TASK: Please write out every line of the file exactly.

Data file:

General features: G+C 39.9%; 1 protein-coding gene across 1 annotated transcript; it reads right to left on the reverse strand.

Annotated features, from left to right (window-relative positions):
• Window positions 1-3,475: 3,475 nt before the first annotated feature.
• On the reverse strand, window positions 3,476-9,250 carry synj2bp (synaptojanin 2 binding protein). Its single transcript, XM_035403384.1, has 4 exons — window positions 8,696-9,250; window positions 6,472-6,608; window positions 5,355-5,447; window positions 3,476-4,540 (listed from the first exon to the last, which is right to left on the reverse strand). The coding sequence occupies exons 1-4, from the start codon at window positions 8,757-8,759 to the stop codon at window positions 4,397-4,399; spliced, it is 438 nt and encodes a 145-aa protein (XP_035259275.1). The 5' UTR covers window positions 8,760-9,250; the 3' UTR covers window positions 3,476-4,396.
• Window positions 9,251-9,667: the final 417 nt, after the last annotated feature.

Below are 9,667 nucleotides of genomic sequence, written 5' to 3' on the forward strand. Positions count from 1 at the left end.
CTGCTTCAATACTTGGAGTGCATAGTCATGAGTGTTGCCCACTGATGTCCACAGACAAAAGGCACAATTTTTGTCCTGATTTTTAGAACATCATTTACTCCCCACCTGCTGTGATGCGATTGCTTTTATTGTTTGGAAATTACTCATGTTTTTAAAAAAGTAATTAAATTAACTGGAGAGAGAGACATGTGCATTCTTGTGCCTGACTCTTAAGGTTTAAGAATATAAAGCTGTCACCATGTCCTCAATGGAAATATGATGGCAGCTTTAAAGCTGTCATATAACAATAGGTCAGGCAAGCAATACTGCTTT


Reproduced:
General features: G+C 39.9%; 1 protein-coding gene across 1 annotated transcript; it reads right to left on the reverse strand.

Annotated features, from left to right (window-relative positions):
• Window positions 1-3,475: 3,475 nt before the first annotated feature.
• On the reverse strand, window positions 3,476-9,250 carry synj2bp (synaptojanin 2 binding protein). Its single transcript, XM_035403384.1, has 4 exons — window positions 8,696-9,250; window positions 6,472-6,608; window positions 5,355-5,447; window positions 3,476-4,540 (listed from the first exon to the last, which is right to left on the reverse strand). The coding sequence occupies exons 1-4, from the start codon at window positions 8,757-8,759 to the stop codon at window positions 4,397-4,399; spliced, it is 438 nt and encodes a 145-aa protein (XP_035259275.1). The 5' UTR covers window positions 8,760-9,250; the 3' UTR covers window positions 3,476-4,396.
• Window positions 9,251-9,667: the final 417 nt, after the last annotated feature.

Below are 9,667 nucleotides of genomic sequence, written 5' to 3' on the forward strand. Positions count from 1 at the left end.
CTGCTTCAATACTTGGAGTGCATAGTCATGAGTGTTGCCCACTGATGTCCACAGACAAAAGGCACAATTTTTGTCCTGATTTTTAGAACATCATTTACTCCCCACCTGCTGTGATGCGATTGCTTTTATTGTTTGGAAATTACTCATGTTTTTAAAAAAGTAATTAAATTAACTGGAGAGAGAGACATGTGCATTCTTGTGCCTGACTCTTAAGGTTTAAGAATATAAAGCTGTCACCATGTCCTCAATGGAAATATGATGGCAGCTTTAAAGCTGTCATATAACAATAGGTCAGGCAAGCAATACTGCTTT